The Facebookers Will Inherit the Earth

If Facebook Used Oculus to Make a Virtual Reality Mall, This Is What It Would Look Like

A first look at the possible marriage of ecommerce and virtual reality.
No more getting dressed to go shopping — this is what it may look like to go to the mall. (via Chaotic Moon Studios)

No more getting dressed to go shopping — this is what it may look like to go to the mall. (via Chaotic Moon Studios)

Chaotic Moon Studios, the same guys that brought us CUPID the flying taser drone, put out a video this morning demonstrating the possible future of Oculus Rift.

Chaotic Moon has been playing around with Oculus Rift’s first developers kit for a few months. But when they heard the announcement that Facebook had bought the company for $2 billion, they thought it was time to show the world what they’ve been working on.

Keep in mind, this isn’t necessarily in development by Facebook or Oculus VR, but a third-party developer’s preview of the possibilities:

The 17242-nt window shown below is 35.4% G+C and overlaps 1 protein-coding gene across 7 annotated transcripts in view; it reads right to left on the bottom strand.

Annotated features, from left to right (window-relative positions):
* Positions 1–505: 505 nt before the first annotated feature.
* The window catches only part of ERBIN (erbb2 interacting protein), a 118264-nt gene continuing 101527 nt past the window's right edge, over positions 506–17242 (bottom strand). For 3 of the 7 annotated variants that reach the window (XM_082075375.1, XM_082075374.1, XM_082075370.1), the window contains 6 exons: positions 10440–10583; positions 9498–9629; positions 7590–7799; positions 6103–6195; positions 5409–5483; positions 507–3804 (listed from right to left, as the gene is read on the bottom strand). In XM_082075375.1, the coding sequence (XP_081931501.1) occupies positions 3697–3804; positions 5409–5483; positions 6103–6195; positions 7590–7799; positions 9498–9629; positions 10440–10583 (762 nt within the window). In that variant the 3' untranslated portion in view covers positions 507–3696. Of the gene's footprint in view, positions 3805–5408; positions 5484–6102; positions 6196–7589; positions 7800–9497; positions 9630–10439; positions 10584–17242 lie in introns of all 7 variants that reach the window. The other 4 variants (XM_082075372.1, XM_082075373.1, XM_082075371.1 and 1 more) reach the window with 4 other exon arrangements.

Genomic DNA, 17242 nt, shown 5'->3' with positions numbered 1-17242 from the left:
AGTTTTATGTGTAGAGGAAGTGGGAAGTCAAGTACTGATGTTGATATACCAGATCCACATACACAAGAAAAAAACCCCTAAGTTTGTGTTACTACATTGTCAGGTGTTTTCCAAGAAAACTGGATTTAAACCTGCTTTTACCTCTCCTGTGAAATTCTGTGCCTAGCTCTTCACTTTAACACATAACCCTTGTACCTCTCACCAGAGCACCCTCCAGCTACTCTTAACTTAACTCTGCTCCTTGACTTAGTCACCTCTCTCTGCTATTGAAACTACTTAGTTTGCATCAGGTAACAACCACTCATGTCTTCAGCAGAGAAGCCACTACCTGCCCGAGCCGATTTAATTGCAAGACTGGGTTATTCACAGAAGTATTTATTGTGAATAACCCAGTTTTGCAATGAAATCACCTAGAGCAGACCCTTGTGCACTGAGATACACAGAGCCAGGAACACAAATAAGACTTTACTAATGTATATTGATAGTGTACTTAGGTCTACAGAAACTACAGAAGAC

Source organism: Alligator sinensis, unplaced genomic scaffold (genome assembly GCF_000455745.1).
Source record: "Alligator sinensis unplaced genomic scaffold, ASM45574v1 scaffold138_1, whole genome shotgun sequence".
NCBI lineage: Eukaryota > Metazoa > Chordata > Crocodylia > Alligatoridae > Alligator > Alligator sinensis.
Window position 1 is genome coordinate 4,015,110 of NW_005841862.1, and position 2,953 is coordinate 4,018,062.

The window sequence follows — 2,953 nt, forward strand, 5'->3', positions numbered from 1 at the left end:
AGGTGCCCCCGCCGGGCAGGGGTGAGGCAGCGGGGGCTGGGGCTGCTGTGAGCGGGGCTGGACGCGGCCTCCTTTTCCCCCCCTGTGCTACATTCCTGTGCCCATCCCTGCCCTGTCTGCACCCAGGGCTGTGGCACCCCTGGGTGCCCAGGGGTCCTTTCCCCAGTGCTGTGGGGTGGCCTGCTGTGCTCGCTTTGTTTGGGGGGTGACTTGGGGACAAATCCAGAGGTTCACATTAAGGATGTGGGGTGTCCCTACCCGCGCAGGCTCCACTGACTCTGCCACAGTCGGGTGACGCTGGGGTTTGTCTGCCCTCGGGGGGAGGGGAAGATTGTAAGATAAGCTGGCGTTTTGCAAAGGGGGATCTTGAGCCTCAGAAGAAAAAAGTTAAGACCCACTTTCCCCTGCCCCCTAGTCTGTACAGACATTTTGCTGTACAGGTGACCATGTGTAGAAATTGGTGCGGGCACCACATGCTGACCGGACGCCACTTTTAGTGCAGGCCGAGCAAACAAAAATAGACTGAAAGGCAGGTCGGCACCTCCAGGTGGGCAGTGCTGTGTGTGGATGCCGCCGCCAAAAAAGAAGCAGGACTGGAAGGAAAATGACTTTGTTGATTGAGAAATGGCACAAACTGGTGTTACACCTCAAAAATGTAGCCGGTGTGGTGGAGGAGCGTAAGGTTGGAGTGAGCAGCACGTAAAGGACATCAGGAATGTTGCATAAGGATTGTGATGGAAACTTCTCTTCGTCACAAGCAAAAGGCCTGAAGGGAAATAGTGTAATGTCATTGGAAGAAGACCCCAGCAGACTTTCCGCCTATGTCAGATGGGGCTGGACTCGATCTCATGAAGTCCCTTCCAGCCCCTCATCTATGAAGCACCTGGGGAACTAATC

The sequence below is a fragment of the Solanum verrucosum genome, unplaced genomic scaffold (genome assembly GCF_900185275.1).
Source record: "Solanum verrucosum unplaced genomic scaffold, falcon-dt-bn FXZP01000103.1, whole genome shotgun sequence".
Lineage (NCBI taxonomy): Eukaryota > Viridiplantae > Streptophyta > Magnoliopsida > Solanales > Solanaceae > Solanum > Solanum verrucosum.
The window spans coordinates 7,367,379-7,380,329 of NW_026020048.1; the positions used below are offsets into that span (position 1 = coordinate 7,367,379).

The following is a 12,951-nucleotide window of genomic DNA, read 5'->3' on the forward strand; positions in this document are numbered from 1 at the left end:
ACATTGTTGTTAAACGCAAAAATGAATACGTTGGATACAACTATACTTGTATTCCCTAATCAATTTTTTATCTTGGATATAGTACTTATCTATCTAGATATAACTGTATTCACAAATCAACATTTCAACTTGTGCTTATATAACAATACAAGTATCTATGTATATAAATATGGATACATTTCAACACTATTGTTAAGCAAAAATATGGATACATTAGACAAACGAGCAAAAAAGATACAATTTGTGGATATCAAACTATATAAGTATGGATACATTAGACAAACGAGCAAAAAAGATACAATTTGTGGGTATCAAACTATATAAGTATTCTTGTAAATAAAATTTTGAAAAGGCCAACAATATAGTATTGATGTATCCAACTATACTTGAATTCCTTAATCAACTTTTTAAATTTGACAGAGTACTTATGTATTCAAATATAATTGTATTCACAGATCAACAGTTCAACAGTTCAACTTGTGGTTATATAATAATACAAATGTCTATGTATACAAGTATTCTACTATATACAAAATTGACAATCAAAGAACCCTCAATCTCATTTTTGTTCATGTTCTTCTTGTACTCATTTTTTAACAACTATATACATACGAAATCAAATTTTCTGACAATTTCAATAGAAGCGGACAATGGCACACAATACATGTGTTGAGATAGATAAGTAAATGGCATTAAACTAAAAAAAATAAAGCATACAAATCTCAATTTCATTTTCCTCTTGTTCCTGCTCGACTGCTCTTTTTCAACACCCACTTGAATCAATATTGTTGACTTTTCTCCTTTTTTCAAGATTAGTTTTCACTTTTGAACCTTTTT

“We recognized the potential of this product right away and built prototypes for both education and gaming experiences, and that’s just the beginning,” said Chaotic Moon Studios CEO Ben Lamm.

Chaotic Moon is in the business of making software tools for major brands. If virtual reality becomes a part of mainstream media and social networking use, it’s only a matter of time before major corporations will use it to sell things.

Facebook’s acquisition of Oculus VR has caused a rift (hahaha) amongst Oculus’s diehard fans, with some developers backing out entirely. But Chaotic Moon Studios thinks that Facebook’s stake in Oculus is a great opportunity for virtual reality to hit the mainstream hard and fast.

“This investment by Facebook will make the product more available to startups, hackers and developers like us,” Mr. Lamm said. “The more people that get their hands on the Rift, the faster we’ll be able to collectively push this product into new, exciting use cases.”

The video is just proof-of-concept — this isn’t a finished, market-ready product we’re seeing. This is simply a demo of the hypothetical possibilities from a interested third party. But many have been wondering just what the hell it could mean when a social network spends billions of dollars on a video gaming peripheral.

At least now we have a look.

Follow Jack Smith IV on Twitter or via RSS. jsmith@observer.com